Accessibility is often overlooked at most tourist destinations, causing a huge amount of inconvenience to differently-abled people. However, one museum is setting an example when it comes to accessibility. London’s Wellcome Collection, a free museum, is being hailed “the most accessible museum space ever opened in Britain,” with its ‘Being Human’ exhibition according to many differently-abled activists. The exhibition is permanent.
The museum’s main aim is to encourage people to think about the intersections of science, medicine, life, and art. In terms of creating a space that is convenient and accommodating for people with disabilities, the museum has put in a lot of effort. Wellcome Collection has worked with multi-disciplinary architecture and design studio Assemble, as well as two advisory panels, one science-based and the other comprising artists, activists, and consultants focused on the representation of disability and difference.
How is the space accessible?
Many design elements like video screens and other displays are hung at the optimal height and depth for wheelchair users. Benches that are normally placed front and centre are offset so they can pull up to get the best view. Individuals with visual and hearing impairments were also taken into consideration along with people who have anxiety, autism, and other mental health conditions.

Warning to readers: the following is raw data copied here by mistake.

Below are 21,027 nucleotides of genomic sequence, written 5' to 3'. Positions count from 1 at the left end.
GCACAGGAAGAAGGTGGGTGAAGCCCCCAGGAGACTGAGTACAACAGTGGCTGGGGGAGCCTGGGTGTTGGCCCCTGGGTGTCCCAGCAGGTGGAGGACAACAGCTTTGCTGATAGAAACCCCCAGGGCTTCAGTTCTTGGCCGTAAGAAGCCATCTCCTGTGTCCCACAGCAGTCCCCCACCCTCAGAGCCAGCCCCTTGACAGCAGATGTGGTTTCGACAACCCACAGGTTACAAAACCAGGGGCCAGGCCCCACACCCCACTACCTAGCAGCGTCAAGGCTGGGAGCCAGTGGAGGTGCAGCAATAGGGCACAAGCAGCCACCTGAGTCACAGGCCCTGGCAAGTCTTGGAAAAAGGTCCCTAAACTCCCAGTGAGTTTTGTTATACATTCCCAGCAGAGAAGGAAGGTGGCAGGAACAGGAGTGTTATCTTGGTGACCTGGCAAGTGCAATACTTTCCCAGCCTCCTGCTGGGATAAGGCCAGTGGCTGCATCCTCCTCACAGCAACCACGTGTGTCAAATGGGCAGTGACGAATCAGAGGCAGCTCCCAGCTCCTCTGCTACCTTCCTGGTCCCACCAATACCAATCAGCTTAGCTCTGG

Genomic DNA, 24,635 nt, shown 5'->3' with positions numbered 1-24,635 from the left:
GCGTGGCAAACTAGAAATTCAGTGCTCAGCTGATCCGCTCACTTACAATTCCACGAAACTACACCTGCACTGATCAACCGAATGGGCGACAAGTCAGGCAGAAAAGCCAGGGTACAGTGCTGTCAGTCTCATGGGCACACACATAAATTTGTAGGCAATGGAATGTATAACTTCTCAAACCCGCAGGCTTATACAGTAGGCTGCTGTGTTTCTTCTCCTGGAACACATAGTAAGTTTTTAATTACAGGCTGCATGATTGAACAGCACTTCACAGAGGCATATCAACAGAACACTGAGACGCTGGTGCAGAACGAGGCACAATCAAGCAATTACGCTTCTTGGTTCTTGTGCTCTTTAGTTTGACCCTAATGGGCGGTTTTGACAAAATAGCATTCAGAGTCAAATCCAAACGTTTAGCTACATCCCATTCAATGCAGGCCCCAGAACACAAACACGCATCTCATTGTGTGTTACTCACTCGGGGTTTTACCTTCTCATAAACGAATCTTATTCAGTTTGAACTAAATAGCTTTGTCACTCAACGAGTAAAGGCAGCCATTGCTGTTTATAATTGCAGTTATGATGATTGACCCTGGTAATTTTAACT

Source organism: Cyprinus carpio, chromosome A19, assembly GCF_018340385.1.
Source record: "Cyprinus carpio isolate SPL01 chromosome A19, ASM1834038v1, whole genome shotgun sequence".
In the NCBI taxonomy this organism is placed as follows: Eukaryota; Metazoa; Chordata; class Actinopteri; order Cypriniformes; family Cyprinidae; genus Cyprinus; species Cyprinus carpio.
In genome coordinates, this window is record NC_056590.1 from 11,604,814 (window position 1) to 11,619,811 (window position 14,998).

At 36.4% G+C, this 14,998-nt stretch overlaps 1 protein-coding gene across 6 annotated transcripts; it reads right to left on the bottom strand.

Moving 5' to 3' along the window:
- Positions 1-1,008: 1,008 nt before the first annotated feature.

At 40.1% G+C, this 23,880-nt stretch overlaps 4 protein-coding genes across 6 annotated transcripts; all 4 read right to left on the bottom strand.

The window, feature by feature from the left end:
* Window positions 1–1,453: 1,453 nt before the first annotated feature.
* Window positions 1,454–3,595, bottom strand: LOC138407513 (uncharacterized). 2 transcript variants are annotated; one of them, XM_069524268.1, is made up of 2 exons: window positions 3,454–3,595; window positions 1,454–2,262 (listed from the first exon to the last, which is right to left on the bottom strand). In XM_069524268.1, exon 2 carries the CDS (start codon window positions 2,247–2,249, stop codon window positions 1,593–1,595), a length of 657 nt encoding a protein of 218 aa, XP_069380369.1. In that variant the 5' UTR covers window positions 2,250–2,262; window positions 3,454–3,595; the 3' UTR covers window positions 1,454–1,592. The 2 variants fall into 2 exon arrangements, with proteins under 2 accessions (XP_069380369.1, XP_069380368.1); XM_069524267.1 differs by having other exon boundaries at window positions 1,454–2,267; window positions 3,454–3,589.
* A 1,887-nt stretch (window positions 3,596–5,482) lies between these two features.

Displays at the exhibition
Fascinating displays at the exhibition include a 3D portrait printed from the DNA that artist Heather Dewey-Hagborg extracted from discarded hair, gum, and cigarette butts she found in New York City. There is also a replica of Zimbabwe’s Friendship Bench project that paired grandmothers with those in mental health distress for structured conversations and perfume sculpture with notes of breast milk. Far from being run-of-the-mill, these exhibits are rare and intriguing.
Aside from the exhibition’s accessible design its curatorial approach is also unique. It focused on putting forth stories of individuals as compared to merely displaying something.